OSHA said Gavilon, which is based in Omaha, Nebraska, U.S., also has been placed in the Severe Violator Enforcement Program, which means the agency can inspect “any and all” company facilities because the company has shown “a pattern of violations.”
Joshua Rasbold, 28, and Marcus Tice, 32, died after they were buried in 20 to 25 feet of grain at the Gavilon elevator in Wichita.
Gavilon was cited for not providing employees lifelines and fall protection, lockout equipment and rescue equipment; and for allowing employees to enter a bin “in which bridged and/or hung-up grain was present,” according to OSHA.
OSHA’s grain handling rule (29 CFR 1910.272) treats silos as confined spaces, requiring workers lowered into a silo to be tethered to an escape system and have an observer watching. The rule also says people should not enter a silo if machinery, such as augers are running.
“Moving grain acts like quicksand, and can bury a worker in seconds,” said Kimberly Stille, a regional administrator at OSHA. “This tragedy could have been prevented if the employer had provided workers with proper safety equipment and followed required safety procedures to protect workers from grain bin hazards.”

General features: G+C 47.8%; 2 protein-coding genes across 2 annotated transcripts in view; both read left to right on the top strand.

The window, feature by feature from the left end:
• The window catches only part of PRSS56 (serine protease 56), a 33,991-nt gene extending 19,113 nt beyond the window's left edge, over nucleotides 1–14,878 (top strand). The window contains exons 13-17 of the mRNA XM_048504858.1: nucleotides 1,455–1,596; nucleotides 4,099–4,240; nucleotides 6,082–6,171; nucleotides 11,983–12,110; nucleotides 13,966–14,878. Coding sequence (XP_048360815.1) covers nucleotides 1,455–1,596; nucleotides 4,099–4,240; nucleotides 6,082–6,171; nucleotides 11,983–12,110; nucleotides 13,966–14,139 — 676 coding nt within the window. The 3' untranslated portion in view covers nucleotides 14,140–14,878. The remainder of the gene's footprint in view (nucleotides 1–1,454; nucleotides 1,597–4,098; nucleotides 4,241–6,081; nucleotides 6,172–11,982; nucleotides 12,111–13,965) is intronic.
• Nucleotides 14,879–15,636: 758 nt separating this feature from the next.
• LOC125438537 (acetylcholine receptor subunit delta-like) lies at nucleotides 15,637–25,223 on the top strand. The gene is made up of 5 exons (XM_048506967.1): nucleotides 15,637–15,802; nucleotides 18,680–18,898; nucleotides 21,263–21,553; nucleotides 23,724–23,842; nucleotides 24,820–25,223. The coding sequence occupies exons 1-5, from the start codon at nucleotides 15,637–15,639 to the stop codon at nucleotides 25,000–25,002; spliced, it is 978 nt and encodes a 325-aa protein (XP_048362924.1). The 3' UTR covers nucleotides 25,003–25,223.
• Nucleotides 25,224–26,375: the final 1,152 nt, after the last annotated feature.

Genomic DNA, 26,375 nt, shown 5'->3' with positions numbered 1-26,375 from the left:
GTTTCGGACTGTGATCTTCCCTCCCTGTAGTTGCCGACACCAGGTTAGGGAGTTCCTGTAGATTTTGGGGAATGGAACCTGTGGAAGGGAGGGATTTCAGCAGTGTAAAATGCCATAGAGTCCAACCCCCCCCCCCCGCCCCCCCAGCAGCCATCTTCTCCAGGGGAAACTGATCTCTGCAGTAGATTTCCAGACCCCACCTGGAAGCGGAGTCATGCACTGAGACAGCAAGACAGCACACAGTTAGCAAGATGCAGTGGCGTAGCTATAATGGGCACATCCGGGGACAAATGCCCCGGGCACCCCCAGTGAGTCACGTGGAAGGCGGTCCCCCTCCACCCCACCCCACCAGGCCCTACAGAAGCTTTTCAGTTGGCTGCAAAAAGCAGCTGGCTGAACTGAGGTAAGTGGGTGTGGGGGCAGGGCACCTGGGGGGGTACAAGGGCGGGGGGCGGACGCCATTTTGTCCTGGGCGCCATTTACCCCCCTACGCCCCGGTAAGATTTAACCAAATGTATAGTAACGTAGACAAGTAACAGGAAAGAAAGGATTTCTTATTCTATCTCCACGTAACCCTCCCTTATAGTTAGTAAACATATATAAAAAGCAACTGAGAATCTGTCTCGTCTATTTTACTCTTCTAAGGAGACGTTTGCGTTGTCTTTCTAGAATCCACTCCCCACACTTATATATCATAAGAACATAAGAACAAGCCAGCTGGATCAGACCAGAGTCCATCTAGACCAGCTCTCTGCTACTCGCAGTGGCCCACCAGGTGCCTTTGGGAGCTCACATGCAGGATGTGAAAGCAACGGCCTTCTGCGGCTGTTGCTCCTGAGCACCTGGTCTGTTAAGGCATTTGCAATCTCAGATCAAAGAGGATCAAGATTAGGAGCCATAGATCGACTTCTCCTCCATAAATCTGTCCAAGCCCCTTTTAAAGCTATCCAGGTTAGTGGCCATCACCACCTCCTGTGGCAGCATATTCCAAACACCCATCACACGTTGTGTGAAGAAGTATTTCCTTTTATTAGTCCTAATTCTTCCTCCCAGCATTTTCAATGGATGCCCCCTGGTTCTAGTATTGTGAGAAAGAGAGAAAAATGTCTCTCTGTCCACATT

Gavilon said it is contesting the citations and will appear before the Occupational Safety and Health Review Commission, a federal agency independent of OSHA.
“While we disagree with many of OSHA’s allegations and have formally contested both citations, Gavilon will continue to cooperate fully with OSHA and remains committed to employee safety in all its facilities,” the company said in a written statement that was sent to the Wichita Eagle. “Gavilon would, again, like to extend our deepest condolences to the families and friends affected by this incident.”
It is the same grain elevator complex where a grain dust explosion occurred in 1998, killing seven people and injuring 10. The facility at that time was owned by DeBruce Grain, which was acquired by Gavilon in 2010.
The Gavilon facility in Wichita has grain storage capacity of 35.1 million bushels, according to Sosland Publishing Company’s 2018 Grain & Milling Annual.